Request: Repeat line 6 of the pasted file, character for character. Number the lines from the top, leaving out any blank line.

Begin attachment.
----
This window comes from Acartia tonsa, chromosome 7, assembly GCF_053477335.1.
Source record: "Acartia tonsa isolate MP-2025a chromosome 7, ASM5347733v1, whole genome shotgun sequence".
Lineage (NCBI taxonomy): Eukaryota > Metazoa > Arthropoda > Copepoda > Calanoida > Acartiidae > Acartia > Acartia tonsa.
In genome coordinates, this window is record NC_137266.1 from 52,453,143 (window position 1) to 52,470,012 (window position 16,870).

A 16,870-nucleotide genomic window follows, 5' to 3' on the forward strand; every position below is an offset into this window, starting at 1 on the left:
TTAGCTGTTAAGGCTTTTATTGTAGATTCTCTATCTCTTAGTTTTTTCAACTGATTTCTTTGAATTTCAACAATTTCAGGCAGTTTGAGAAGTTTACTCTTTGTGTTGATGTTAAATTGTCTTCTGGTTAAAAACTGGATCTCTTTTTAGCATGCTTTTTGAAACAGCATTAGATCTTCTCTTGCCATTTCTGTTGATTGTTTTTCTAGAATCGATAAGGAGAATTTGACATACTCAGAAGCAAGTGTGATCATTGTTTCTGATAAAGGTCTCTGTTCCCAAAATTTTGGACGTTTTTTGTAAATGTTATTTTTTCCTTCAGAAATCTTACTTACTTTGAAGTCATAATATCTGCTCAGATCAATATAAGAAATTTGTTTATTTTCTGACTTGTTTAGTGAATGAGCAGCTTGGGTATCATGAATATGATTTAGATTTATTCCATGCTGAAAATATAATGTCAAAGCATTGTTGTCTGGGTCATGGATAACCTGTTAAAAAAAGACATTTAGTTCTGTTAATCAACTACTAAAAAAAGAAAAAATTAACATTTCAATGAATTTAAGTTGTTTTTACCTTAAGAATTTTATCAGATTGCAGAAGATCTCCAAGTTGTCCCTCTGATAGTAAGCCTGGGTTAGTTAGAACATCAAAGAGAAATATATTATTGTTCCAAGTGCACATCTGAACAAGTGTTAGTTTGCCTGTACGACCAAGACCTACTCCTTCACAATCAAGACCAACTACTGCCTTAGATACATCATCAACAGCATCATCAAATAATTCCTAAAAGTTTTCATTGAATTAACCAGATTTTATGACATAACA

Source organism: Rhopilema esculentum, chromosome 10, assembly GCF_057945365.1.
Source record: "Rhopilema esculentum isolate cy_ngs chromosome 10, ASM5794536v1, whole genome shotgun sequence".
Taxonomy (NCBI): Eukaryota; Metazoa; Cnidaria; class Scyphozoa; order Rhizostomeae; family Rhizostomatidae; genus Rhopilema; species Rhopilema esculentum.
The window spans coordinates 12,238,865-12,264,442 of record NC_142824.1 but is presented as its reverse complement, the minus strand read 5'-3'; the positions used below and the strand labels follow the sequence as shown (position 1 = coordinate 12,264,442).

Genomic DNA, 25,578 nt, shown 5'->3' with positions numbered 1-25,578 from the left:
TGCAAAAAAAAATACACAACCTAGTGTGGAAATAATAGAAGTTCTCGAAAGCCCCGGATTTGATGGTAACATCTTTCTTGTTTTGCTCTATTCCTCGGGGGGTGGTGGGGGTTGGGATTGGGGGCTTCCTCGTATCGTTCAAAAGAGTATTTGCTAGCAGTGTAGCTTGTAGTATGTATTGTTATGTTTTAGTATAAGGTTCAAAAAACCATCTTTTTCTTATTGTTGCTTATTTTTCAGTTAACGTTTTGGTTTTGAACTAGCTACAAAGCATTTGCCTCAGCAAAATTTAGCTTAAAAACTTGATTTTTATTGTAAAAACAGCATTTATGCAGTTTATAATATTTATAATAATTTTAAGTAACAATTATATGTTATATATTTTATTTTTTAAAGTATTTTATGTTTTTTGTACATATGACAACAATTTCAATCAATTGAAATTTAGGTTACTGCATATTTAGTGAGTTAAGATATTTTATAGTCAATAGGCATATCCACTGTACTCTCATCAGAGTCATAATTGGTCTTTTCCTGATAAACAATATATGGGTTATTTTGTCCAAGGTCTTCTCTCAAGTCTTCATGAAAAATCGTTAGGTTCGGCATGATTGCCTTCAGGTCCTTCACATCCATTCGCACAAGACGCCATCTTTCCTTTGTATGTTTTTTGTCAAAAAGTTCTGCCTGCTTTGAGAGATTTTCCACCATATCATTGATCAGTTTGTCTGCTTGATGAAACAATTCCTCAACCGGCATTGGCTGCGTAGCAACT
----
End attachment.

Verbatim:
TTAGCTGTTAAGGCTTTTATTGTAGATTCTCTATCTCTTAGTTTTTTCAACTGATTTCTTTGAATTTCAACAATTTCAGGCAGTTTGAGAAGTTTACTCTTTGTGTTGATGTTAAATTGTCTTCTGGTTAAAAACTGGATCTCTTTTTAGCATGCTTTTTGAAACAGCATTAGATCTTCTCTTGCCATTTCTGTTGATTGTTTTTCTAGAATCGATAAGGAGAATTTGACATACTCAGAAGCAAGTGTGATCATTGTTTCTGATAAAGGTCTCTGTTCCCAAAATTTTGGACGTTTTTTGTAAATGTTATTTTTTCCTTCAGAAATCTTACTTACTTTGAAGTCATAATATCTGCTCAGATCAATATAAGAAATTTGTTTATTTTCTGACTTGTTTAGTGAATGAGCAGCTTGGGTATCATGAATATGATTTAGATTTATTCCATGCTGAAAATATAATGTCAAAGCATTGTTGTCTGGGTCATGGATAACCTGTTAAAAAAAGACATTTAGTTCTGTTAATCAACTACTAAAAAAAGAAAAAATTAACATTTCAATGAATTTAAGTTGTTTTTACCTTAAGAATTTTATCAGATTGCAGAAGATCTCCAAGTTGTCCCTCTGATAGTAAGCCTGGGTTAGTTAGAACATCAAAGAGAAATATATTATTGTTCCAAGTGCACATCTGAACAAGTGTTAGTTTGCCTGTACGACCAAGACCTACTCCTTCACAATCAAGACCAACTACTGCCTTAGATACATCATCAACAGCATCATCAAATAATTCCTAAAAGTTTTCATTGAATTAACCAGATTTTATGACATAACA